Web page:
Could Floriana get its own ‘Malta Eye’? Entrepreneur seeks Ferris wheel permit

Entrepreneur Liam Mangion has formally applied for a PA permit to install the 'Malta Eye' Ferris wheel on the site of the car park on the edge of the Floriana granaries

Will Floriana get its Ferris wheel? A photomontage of how the entrepreneur envisages the wheel will look
Will Floriana get its Ferris wheel? A photomontage of how the entrepreneur envisages the wheel will look

A 45-metre high ‘Malta Eye’ Ferris wheel is being proposed in the car park off the Floriana granaries.

The Ferris wheel, described as an “observatory structure” in an application to the Planning Authority, is set to include 36 capsules which will each hold six persons. 

The proponent is Liam Mangion, the sole owner of Extreme Events, and a shareholder in another popular amusement ride, Slingshot Malta, the latter with Paceville entrepreneur Hugo Chetcuti.

Mangion confirmed to MaltaToday that the Lands Authority has not objected to him presenting this application on public land. Anyone applying on public land is obliged to present a form showing that the authority does not object “in principle” to the proposed development.

While the base of the structure will be 30 metres long, the wheel will rise to a height of 45 metres, which is equivalent to the size of an 11-storey building. 

This would make the structure one of the highest in Valletta – 10 metres lower than the Barrakka lift. Other structures which rise higher than the proposed wheel are the Our Lady of Mount Carmel Church (73m) and the St Paul’s Pro-Cathedral (63m).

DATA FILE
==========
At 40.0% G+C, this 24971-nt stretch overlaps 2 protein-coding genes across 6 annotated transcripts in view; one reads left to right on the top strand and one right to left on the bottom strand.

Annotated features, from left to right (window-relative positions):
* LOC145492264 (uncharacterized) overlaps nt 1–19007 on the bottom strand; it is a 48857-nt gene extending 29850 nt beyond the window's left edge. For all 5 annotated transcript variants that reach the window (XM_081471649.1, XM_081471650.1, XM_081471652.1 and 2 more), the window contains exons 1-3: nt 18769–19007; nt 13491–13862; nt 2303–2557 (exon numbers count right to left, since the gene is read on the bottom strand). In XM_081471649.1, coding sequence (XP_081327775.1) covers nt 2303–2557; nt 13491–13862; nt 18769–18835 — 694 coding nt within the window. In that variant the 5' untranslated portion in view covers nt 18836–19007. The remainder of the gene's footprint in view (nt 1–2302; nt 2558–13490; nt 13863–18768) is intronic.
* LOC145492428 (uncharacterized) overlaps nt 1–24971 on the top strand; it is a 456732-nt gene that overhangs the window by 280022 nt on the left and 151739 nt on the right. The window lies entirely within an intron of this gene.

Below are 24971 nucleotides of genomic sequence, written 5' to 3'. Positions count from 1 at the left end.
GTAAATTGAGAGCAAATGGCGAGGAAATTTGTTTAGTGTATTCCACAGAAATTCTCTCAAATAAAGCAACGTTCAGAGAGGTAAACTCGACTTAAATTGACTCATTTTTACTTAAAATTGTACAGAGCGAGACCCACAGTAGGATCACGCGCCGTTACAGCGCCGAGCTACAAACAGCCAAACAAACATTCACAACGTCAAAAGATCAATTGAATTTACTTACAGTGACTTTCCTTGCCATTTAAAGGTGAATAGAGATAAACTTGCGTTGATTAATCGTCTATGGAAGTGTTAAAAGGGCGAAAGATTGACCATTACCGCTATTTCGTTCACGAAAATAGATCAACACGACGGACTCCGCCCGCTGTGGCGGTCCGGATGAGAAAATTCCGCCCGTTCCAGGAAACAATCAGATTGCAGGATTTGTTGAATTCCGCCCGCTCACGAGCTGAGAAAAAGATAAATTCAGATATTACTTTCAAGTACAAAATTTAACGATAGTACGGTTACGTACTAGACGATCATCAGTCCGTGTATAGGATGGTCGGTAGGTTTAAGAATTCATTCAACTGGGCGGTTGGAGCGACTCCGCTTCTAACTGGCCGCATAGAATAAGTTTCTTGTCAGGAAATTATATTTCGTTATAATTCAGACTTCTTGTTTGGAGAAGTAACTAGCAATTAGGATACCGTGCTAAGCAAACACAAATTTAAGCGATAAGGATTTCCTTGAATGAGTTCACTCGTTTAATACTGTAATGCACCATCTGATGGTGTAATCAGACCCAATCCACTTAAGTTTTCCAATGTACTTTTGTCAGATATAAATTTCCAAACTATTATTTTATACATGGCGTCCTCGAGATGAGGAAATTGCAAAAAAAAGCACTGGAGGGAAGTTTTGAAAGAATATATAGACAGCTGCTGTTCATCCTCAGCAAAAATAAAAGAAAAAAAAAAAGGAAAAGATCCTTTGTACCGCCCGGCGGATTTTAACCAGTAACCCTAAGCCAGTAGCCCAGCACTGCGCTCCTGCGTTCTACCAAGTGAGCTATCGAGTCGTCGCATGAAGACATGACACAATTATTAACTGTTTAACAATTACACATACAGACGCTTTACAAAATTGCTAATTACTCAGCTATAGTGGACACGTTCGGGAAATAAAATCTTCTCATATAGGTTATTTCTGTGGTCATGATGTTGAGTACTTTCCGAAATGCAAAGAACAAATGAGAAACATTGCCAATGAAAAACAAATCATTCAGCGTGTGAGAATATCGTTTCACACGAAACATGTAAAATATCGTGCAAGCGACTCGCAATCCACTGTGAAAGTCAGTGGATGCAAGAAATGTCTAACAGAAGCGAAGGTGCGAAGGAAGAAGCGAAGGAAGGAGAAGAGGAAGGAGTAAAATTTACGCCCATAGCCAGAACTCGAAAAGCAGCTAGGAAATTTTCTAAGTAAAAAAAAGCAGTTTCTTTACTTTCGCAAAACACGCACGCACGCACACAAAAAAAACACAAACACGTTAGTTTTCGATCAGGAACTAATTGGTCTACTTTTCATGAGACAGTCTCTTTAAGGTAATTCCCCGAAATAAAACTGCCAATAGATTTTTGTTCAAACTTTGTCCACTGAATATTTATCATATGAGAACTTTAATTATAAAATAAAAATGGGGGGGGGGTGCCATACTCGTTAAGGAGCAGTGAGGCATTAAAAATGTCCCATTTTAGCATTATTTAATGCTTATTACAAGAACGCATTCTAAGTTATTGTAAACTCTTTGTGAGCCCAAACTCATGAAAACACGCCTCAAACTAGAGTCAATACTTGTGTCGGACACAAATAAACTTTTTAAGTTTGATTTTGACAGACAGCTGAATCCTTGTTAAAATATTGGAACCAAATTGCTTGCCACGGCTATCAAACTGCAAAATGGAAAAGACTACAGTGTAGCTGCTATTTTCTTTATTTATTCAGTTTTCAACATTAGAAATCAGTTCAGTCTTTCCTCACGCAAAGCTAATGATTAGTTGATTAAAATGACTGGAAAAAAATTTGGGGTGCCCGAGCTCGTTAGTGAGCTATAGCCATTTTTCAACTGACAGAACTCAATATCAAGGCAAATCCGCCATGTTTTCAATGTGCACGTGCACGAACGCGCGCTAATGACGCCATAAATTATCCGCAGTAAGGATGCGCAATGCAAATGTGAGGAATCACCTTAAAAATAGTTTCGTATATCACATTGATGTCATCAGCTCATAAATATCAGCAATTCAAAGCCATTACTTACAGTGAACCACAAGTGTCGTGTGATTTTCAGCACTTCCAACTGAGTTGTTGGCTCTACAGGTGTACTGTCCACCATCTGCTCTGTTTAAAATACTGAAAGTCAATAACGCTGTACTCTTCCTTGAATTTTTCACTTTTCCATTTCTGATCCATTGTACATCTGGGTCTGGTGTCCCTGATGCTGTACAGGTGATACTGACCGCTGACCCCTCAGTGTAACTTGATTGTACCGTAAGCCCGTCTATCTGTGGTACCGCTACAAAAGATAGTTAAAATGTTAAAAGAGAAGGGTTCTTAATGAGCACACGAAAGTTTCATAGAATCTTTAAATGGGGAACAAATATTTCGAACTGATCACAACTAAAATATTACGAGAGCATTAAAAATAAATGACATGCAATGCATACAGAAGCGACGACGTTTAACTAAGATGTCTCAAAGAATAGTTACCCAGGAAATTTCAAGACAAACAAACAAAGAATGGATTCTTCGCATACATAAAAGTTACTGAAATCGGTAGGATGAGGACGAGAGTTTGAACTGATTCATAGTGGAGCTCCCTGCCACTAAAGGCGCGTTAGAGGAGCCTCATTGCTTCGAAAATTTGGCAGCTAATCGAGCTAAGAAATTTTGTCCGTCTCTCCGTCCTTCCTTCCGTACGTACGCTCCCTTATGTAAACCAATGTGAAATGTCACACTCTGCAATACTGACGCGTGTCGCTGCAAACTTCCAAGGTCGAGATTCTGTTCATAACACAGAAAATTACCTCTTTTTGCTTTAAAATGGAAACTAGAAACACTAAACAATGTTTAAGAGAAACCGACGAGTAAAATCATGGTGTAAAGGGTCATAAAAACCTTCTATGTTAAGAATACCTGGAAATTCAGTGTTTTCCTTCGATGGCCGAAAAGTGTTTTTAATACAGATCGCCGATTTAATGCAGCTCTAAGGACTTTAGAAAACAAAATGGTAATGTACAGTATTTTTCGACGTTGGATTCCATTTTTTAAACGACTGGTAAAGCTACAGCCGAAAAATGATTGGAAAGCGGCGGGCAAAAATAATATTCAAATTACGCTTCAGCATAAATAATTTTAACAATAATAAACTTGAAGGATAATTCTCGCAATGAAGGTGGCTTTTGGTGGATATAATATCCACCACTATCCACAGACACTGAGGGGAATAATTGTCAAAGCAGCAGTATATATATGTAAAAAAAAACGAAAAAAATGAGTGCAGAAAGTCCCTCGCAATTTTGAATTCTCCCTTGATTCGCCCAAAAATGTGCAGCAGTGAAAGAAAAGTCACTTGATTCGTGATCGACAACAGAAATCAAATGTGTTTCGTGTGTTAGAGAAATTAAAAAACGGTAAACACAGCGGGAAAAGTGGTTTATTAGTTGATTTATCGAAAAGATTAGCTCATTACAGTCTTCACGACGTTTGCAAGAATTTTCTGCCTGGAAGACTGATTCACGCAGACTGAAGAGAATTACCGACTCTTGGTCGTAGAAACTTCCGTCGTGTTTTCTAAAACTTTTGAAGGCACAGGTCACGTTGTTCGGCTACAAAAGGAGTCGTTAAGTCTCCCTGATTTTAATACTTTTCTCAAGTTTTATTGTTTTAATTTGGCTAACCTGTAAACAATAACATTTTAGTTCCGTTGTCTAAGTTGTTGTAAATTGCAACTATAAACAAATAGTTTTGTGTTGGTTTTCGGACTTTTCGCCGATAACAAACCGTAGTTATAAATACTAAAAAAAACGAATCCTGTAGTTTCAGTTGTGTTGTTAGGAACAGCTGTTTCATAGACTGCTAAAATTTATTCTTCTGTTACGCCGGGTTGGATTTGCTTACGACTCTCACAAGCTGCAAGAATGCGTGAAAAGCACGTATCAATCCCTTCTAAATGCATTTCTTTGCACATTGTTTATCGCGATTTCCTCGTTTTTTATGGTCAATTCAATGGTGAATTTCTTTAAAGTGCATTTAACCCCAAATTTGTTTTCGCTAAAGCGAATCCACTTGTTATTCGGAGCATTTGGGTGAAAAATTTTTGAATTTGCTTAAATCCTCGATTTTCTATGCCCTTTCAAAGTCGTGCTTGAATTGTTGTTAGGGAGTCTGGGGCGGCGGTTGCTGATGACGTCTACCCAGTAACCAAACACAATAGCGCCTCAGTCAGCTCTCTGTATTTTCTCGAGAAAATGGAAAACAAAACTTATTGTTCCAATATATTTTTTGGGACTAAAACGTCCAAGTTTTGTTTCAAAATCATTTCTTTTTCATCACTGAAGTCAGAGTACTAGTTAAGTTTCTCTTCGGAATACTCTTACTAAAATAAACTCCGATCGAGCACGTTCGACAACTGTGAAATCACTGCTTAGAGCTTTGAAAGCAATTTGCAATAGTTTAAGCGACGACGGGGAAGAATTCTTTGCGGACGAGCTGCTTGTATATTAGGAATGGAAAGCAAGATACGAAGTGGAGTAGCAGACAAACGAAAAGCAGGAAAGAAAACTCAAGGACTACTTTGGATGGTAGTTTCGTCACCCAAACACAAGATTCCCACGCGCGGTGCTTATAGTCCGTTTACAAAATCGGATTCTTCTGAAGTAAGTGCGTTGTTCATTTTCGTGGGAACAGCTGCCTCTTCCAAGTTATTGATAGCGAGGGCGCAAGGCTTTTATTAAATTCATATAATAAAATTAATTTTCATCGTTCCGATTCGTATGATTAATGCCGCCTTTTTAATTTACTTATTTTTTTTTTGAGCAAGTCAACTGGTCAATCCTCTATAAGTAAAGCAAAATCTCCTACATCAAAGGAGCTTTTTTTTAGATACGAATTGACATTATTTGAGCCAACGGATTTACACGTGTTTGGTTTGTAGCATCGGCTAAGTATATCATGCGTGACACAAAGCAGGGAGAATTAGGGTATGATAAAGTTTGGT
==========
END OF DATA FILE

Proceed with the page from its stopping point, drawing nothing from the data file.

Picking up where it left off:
The Malta Eye would be considerably lower than the London Eye, which rises to 135m.

Liam Mangion told this newspaper his motivation for the project was his “great love” for
observation wheels. “I saw the success observation wheels have throughout major cities across Europe and World Heritage sights and I’ve always dreamt of Malta hosting its own. I have visited many of them throughout the year, so I asked, ‘Why not Malta?’”

The wheel does not need any foundation works and can be installed in just 10 working days.

When asked why this particular location was chosen Mangion claims that he has have been studying and getting expert advice since 2008 to find a suitable location in Malta. “The proposed area ticks all the boxes for a successful and iconic attraction, respecting the surroundings, residents, heritage and skyline.”

Mangion hopes he will be able to install his Ferris wheel this year while Valletta enjoys the status of European Capital of Culture.

He dismissed any fears on the visual impact on Valletta, arguing that similar wheels are found in several leading world heritage locations, including UNESCO sites. “The wheel will produce a lot of smiles, excitement and positive marketing for our island, whilst respecting the skyline.”

In London, the iconic Ferris wheel on the Thames river attracts large scores of tourists, with the hashtag #londoneye yielding more than 595,000 hits on Instagram. “Most wheels also offer romantic packages including champagne and chocolates and are popular sites for marriage proposals,” Mangion added.

A history of the Ferris Wheel

The original Ferris Wheel was designed and constructed as a landmark for the 1893 World’s Columbian Exposition in Chicago.

With a height of 80.4 metres  it was the tallest attraction at the World’s Columbian Exposition in Chicago, Illinois, where it opened to the public on June 21, 1893.

It was intended to rival the 324-metre Eiffel Tower, the centerpiece of the 1889 Paris Exposition.

The current tallest wheel is the 167.6-metre (550 ft) High Roller in Las Vegas, US, which opened to the public in March 2014.